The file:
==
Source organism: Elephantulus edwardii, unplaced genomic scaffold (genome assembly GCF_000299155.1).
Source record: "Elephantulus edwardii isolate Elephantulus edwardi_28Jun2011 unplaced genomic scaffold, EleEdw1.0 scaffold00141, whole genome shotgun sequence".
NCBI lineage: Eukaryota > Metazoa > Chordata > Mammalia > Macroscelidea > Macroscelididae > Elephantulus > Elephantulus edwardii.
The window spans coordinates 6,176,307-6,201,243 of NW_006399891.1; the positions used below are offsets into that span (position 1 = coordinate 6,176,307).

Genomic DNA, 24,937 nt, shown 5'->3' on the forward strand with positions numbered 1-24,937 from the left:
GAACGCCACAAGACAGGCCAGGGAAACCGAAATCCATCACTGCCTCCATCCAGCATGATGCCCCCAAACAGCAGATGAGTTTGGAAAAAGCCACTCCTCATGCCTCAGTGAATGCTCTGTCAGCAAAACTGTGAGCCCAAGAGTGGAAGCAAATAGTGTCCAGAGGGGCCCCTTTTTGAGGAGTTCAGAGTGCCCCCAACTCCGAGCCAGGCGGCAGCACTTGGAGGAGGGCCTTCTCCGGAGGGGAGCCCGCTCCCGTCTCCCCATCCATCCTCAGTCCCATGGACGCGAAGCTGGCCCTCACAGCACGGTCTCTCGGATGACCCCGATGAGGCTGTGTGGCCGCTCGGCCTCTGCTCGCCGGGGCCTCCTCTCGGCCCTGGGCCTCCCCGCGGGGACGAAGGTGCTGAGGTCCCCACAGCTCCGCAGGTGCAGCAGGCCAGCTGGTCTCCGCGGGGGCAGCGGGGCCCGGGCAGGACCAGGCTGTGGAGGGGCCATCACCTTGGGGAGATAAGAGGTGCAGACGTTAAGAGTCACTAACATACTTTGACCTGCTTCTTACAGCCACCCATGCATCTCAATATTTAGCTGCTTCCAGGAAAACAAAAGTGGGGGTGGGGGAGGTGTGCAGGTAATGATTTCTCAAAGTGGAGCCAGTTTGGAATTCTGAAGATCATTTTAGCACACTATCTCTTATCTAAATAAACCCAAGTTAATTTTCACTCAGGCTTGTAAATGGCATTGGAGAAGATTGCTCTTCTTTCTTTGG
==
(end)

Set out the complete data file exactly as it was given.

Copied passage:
Source organism: Elephantulus edwardii, unplaced genomic scaffold (genome assembly GCF_000299155.1).
Source record: "Elephantulus edwardii isolate Elephantulus edwardi_28Jun2011 unplaced genomic scaffold, EleEdw1.0 scaffold00141, whole genome shotgun sequence".
NCBI lineage: Eukaryota > Metazoa > Chordata > Mammalia > Macroscelidea > Macroscelididae > Elephantulus > Elephantulus edwardii.
The window spans coordinates 6,176,307-6,201,243 of NW_006399891.1; the positions used below are offsets into that span (position 1 = coordinate 6,176,307).

Genomic DNA, 24,937 nt, shown 5'->3' on the forward strand with positions numbered 1-24,937 from the left:
GAACGCCACAAGACAGGCCAGGGAAACCGAAATCCATCACTGCCTCCATCCAGCATGATGCCCCCAAACAGCAGATGAGTTTGGAAAAAGCCACTCCTCATGCCTCAGTGAATGCTCTGTCAGCAAAACTGTGAGCCCAAGAGTGGAAGCAAATAGTGTCCAGAGGGGCCCCTTTTTGAGGAGTTCAGAGTGCCCCCAACTCCGAGCCAGGCGGCAGCACTTGGAGGAGGGCCTTCTCCGGAGGGGAGCCCGCTCCCGTCTCCCCATCCATCCTCAGTCCCATGGACGCGAAGCTGGCCCTCACAGCACGGTCTCTCGGATGACCCCGATGAGGCTGTGTGGCCGCTCGGCCTCTGCTCGCCGGGGCCTCCTCTCGGCCCTGGGCCTCCCCGCGGGGACGAAGGTGCTGAGGTCCCCACAGCTCCGCAGGTGCAGCAGGCCAGCTGGTCTCCGCGGGGGCAGCGGGGCCCGGGCAGGACCAGGCTGTGGAGGGGCCATCACCTTGGGGAGATAAGAGGTGCAGACGTTAAGAGTCACTAACATACTTTGACCTGCTTCTTACAGCCACCCATGCATCTCAATATTTAGCTGCTTCCAGGAAAACAAAAGTGGGGGTGGGGGAGGTGTGCAGGTAATGATTTCTCAAAGTGGAGCCAGTTTGGAATTCTGAAGATCATTTTAGCACACTATCTCTTATCTAAATAAACCCAAGTTAATTTTCACTCAGGCTTGTAAATGGCATTGGAGAAGATTGCTCTTCTTTCTTTGG